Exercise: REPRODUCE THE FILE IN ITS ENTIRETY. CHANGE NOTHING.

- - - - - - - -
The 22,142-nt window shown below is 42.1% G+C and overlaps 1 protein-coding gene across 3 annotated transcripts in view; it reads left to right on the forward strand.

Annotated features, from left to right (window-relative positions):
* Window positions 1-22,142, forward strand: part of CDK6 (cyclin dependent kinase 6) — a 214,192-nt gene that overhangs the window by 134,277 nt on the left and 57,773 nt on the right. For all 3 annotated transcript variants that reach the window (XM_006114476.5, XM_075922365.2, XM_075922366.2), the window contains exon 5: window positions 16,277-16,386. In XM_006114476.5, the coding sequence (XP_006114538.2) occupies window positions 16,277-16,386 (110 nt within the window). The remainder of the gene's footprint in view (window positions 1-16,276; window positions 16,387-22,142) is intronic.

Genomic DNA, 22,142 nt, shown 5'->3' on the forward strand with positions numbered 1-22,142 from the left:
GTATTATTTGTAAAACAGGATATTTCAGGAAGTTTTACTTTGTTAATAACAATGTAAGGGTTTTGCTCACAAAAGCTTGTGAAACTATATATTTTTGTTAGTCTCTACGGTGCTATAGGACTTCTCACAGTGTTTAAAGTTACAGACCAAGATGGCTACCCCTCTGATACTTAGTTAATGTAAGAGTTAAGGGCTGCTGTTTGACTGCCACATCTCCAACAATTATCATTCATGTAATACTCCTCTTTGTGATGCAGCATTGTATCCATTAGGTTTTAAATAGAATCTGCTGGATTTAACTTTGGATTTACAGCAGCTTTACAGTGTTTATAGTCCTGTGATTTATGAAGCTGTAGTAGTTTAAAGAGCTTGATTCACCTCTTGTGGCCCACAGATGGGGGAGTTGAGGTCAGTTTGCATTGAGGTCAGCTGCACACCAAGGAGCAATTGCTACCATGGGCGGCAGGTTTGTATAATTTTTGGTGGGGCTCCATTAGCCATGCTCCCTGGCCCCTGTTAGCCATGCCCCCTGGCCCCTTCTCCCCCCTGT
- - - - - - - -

The 22,142-nt window shown below is 42.1% G+C and overlaps 1 protein-coding gene across 3 annotated transcripts in view; it reads left to right on the forward strand.

Annotated features, from left to right (window-relative positions):
* Window positions 1-22,142, forward strand: part of CDK6 (cyclin dependent kinase 6) — a 214,192-nt gene that overhangs the window by 134,277 nt on the left and 57,773 nt on the right. For all 3 annotated transcript variants that reach the window (XM_006114476.5, XM_075922365.2, XM_075922366.2), the window contains exon 5: window positions 16,277-16,386. In XM_006114476.5, the coding sequence (XP_006114538.2) occupies window positions 16,277-16,386 (110 nt within the window). The remainder of the gene's footprint in view (window positions 1-16,276; window positions 16,387-22,142) is intronic.

Genomic DNA, 22,142 nt, shown 5'->3' on the forward strand with positions numbered 1-22,142 from the left:
GTATTATTTGTAAAACAGGATATTTCAGGAAGTTTTACTTTGTTAATAACAATGTAAGGGTTTTGCTCACAAAAGCTTGTGAAACTATATATTTTTGTTAGTCTCTACGGTGCTATAGGACTTCTCACAGTGTTTAAAGTTACAGACCAAGATGGCTACCCCTCTGATACTTAGTTAATGTAAGAGTTAAGGGCTGCTGTTTGACTGCCACATCTCCAACAATTATCATTCATGTAATACTCCTCTTTGTGATGCAGCATTGTATCCATTAGGTTTTAAATAGAATCTGCTGGATTTAACTTTGGATTTACAGCAGCTTTACAGTGTTTATAGTCCTGTGATTTATGAAGCTGTAGTAGTTTAAAGAGCTTGATTCACCTCTTGTGGCCCACAGATGGGGGAGTTGAGGTCAGTTTGCATTGAGGTCAGCTGCACACCAAGGAGCAATTGCTACCATGGGCGGCAGGTTTGTATAATTTTTGGTGGGGCTCCATTAGCCATGCTCCCTGGCCCCTGTTAGCCATGCCCCCTGGCCCCTTCTCCCCCCTGT